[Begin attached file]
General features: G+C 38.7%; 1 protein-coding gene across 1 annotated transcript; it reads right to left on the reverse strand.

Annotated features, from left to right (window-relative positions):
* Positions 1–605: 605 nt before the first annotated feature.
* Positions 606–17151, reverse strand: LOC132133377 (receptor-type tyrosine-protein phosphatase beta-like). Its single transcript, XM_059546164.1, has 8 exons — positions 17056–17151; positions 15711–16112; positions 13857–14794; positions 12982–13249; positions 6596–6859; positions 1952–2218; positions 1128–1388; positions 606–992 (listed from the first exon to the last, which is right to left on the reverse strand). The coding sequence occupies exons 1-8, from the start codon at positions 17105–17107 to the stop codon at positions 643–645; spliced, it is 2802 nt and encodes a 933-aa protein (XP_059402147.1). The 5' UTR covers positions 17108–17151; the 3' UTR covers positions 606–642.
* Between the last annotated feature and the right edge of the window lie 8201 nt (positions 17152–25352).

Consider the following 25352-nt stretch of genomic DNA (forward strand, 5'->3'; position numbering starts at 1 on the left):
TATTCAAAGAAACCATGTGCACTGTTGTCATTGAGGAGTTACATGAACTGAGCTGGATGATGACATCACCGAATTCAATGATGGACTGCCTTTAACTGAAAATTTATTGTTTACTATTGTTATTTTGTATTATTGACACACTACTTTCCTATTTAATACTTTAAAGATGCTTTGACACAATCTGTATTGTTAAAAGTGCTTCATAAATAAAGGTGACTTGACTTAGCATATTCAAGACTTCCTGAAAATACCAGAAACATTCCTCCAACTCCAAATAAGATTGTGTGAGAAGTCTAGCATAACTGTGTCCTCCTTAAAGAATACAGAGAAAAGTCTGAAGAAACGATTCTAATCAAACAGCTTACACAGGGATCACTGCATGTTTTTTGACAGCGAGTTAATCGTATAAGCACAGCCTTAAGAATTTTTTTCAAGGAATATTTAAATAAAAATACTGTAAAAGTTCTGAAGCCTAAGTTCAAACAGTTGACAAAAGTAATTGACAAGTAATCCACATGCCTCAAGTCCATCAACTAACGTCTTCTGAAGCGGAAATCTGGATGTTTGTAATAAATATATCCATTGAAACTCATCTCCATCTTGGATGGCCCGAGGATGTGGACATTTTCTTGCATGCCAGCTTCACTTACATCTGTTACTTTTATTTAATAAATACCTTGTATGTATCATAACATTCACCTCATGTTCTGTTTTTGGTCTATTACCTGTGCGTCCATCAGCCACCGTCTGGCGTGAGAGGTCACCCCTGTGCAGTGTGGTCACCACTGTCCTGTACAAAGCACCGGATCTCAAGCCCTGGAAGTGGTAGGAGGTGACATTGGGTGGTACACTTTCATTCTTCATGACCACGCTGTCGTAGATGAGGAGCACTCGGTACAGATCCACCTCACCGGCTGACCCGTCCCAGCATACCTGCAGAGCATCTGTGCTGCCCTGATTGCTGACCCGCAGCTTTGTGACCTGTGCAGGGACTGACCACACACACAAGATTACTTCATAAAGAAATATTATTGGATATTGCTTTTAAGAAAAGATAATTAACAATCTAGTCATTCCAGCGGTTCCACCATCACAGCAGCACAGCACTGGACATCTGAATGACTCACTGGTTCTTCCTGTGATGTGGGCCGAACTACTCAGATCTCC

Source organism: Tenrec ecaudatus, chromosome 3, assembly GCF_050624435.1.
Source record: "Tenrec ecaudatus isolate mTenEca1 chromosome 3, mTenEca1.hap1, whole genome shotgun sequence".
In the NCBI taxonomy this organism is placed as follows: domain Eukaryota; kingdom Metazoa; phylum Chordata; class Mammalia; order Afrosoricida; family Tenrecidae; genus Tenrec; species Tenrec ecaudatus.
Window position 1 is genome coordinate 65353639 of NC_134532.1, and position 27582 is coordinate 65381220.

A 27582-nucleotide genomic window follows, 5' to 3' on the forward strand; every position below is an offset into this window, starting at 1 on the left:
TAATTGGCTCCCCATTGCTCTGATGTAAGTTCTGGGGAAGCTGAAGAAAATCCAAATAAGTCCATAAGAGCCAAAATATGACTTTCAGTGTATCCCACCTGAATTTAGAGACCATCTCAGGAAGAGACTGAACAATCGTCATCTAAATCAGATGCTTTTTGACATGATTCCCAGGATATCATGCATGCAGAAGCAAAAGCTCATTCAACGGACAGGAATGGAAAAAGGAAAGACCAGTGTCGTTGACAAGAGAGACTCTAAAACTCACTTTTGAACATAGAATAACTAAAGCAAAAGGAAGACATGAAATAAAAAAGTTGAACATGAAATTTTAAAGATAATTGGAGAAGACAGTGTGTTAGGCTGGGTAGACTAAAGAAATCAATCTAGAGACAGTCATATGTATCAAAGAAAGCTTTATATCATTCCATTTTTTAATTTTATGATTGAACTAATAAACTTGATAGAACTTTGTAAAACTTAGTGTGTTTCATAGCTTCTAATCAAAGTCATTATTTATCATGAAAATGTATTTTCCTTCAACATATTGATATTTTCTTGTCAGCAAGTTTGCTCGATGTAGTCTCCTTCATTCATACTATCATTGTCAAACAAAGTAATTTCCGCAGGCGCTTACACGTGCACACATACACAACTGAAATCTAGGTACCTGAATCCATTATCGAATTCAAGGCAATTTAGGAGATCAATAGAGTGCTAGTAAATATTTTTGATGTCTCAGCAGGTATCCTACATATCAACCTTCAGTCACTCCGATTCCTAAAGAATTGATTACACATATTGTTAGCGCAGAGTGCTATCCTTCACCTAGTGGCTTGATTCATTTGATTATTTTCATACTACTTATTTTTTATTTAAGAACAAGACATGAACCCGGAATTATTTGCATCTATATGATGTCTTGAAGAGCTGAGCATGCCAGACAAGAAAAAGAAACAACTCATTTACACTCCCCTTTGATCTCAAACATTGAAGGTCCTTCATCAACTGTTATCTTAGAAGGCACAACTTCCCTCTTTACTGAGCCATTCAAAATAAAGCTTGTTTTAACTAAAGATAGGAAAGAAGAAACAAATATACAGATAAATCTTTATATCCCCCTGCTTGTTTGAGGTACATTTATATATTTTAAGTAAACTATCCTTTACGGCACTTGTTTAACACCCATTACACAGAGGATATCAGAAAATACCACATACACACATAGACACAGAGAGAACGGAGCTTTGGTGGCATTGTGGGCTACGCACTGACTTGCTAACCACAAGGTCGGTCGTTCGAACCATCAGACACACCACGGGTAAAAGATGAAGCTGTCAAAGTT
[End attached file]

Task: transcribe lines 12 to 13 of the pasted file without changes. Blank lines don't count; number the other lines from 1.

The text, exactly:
A 27582-nucleotide genomic window follows, 5' to 3' on the forward strand; every position below is an offset into this window, starting at 1 on the left:
TAATTGGCTCCCCATTGCTCTGATGTAAGTTCTGGGGAAGCTGAAGAAAATCCAAATAAGTCCATAAGAGCCAAAATATGACTTTCAGTGTATCCCACCTGAATTTAGAGACCATCTCAGGAAGAGACTGAACAATCGTCATCTAAATCAGATGCTTTTTGACATGATTCCCAGGATATCATGCATGCAGAAGCAAAAGCTCATTCAACGGACAGGAATGGAAAAAGGAAAGACCAGTGTCGTTGACAAGAGAGACTCTAAAACTCACTTTTGAACATAGAATAACTAAAGCAAAAGGAAGACATGAAATAAAAAAGTTGAACATGAAATTTTAAAGATAATTGGAGAAGACAGTGTGTTAGGCTGGGTAGACTAAAGAAATCAATCTAGAGACAGTCATATGTATCAAAGAAAGCTTTATATCATTCCATTTTTTAATTTTATGATTGAACTAATAAACTTGATAGAACTTTGTAAAACTTAGTGTGTTTCATAGCTTCTAATCAAAGTCATTATTTATCATGAAAATGTATTTTCCTTCAACATATTGATATTTTCTTGTCAGCAAGTTTGCTCGATGTAGTCTCCTTCATTCATACTATCATTGTCAAACAAAGTAATTTCCGCAGGCGCTTACACGTGCACACATACACAACTGAAATCTAGGTACCTGAATCCATTATCGAATTCAAGGCAATTTAGGAGATCAATAGAGTGCTAGTAAATATTTTTGATGTCTCAGCAGGTATCCTACATATCAACCTTCAGTCACTCCGATTCCTAAAGAATTGATTACACATATTGTTAGCGCAGAGTGCTATCCTTCACCTAGTGGCTTGATTCATTTGATTATTTTCATACTACTTATTTTTTATTTAAGAACAAGACATGAACCCGGAATTATTTGCATCTATATGATGTCTTGAAGAGCTGAGCATGCCAGACAAGAAAAAGAAACAACTCATTTACACTCCCCTTTGATCTCAAACATTGAAGGTCCTTCATCAACTGTTATCTTAGAAGGCACAACTTCCCTCTTTACTGAGCCATTCAAAATAAAGCTTGTTTTAACTAAAGATAGGAAAGAAGAAACAAATATACAGATAAATCTTTATATCCCCCTGCTTGTTTGAGGTACATTTATATATTTTAAGTAAACTATCCTTTACGGCACTTGTTTAACACCCATTACACAGAGGATATCAGAAAATACCACATACACACATAGACACAGAGAGAACGGAGCTTTGGTGGCATTGTGGGCTACGCACTGACTTGCTAACCACAAGGTCGGTCGTTCGAACCATCAGACACACCACGGGTAAAAGATGAAGCTGTCAAAGTT